Painting from Plein Air Drawings, Part 2

The collection, so far. Left to right, chestnut sided warbler at Doyle's cellar; American redstart at Wing Spooner's malt mill, ovenbird at Spooner's mill, myrtle warbler at Nelson's cider mill, and Louisiana waterthrush at the cider mill. Acrylic and graphite on wood panels, 48" x 20" (except for the first one, at 12" x 30")
The collection, so far. Left to right, chestnut sided warbler at Doyle’s cellar; American redstart at Wing Spooner’s malt mill, ovenbird at Spooner’s mill, myrtle warbler at Nelson’s cider mill, and Louisiana waterthrush at the same cider mill. Acrylic and graphite on wood panels, 48″ x 20″ (except for the first one, at 12″ x 30″). Yes, that’s a sort of diptych over there, second and third panels on the left.

The routine: door closed, music cranked up, paint brush moves to the beat. Time flies agreeably as a painting takes shape. Yesterday’s soundtrack: Warren Zevon, Talking Heads and the ever-energetic Rolling Stones.

This one's almost done- the waterthrush is a little under-cooked, still. This is Nelson's cider mill (early 19th century ruin in central Massachusetts).
This one’s almost done- the waterthrush is still a little under-cooked. At Nelson’s cider mill (early 19th century ruin in central Massachusetts).

These are places of rich history. The beautiful ruin of an apple-cider mill on Nelson’s Brook, for example. In 1815 it operated not far downstream from Sanderson’s tannery, now a beautiful ruin, too. The water swept effluent away from the tanyard, then turned an apple-grinding apparatus less than three hundred yards away. Maybe not that much water went into making cider, but the recipe isn’t currently available. One can only guess at cross-contamination. I once visited living-history Sturbridge Village where a Red Devon ox named Henry turned a whole-birch-tree sweep in circles, grinding apples. Flecks of pulp spat out from between the wooden gears into a wasp-buzzed box. I listened to a docent in a stovepipe hat describe how early American cider-makers added secret ingredients for a harder kick. Dead mice are rumored. It’s not a stretch to imagine a cider-maker topping off the barrel with a bucket of brook water .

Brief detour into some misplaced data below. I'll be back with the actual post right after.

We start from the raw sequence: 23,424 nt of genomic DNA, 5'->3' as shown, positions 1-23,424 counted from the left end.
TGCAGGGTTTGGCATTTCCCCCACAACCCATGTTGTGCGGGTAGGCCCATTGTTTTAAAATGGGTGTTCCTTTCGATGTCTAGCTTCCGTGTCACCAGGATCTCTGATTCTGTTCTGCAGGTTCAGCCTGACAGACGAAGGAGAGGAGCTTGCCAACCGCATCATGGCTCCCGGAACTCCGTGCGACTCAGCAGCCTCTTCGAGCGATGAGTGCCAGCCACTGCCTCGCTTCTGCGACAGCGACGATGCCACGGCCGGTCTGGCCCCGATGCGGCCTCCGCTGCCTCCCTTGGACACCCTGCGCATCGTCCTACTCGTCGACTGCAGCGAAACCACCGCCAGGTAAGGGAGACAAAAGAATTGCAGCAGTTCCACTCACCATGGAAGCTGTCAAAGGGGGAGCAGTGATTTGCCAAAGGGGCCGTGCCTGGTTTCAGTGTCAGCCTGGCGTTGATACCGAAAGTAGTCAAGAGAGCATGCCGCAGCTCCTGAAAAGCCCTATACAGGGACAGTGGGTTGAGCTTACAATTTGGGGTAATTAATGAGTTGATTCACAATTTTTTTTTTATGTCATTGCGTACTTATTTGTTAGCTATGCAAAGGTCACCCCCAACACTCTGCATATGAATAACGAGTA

The cider mill at Sturbridge Village, a living history farm in central Massachusetts. Watercolor over pencil.
The cider mill at Sturbridge Village, a living history farm in central Massachusetts. Watercolor over pencil.

Somewhere before 1850 both the tannery and the cider mill on Nelson’s Brook went bust and the dams got dismantled. Now wood frogs and red efts inhabit the riffles and ruins, and warblers come and go undisturbed. The big wheels are gone. There’s lots of moss gathered on these rocks, and very, very few rolling stones.

Happy Friday.

American redstart at Wing Spooner's Malt Mill, 18th century ruin, Harvard Forest. Acrylic and graphite on wood panel, 20" x 48"
American redstart at Wing Spooner’s Malt Mill, a nice 18th/19th century ruin in Harvard Forest, Massachusetts. Acrylic and graphite on wood panel, 20″ x 48″

 

9 thoughts on “Painting from Plein Air Drawings, Part 2

    1. zeladoniac says:

      Dinah- happy you asked- they’re for a show this fall in Norman and will be for sale. If there’s interest, something can be arranged…by all means:-)

  1. alanbaggs says:

    Great stuff. I like the graphite underdrawing showing through the glazes, and the leaning towards simplifying all the details to concentrate on the light. I especially like the treatment of the shimmering birch bark in the redstart image…deftly handled…

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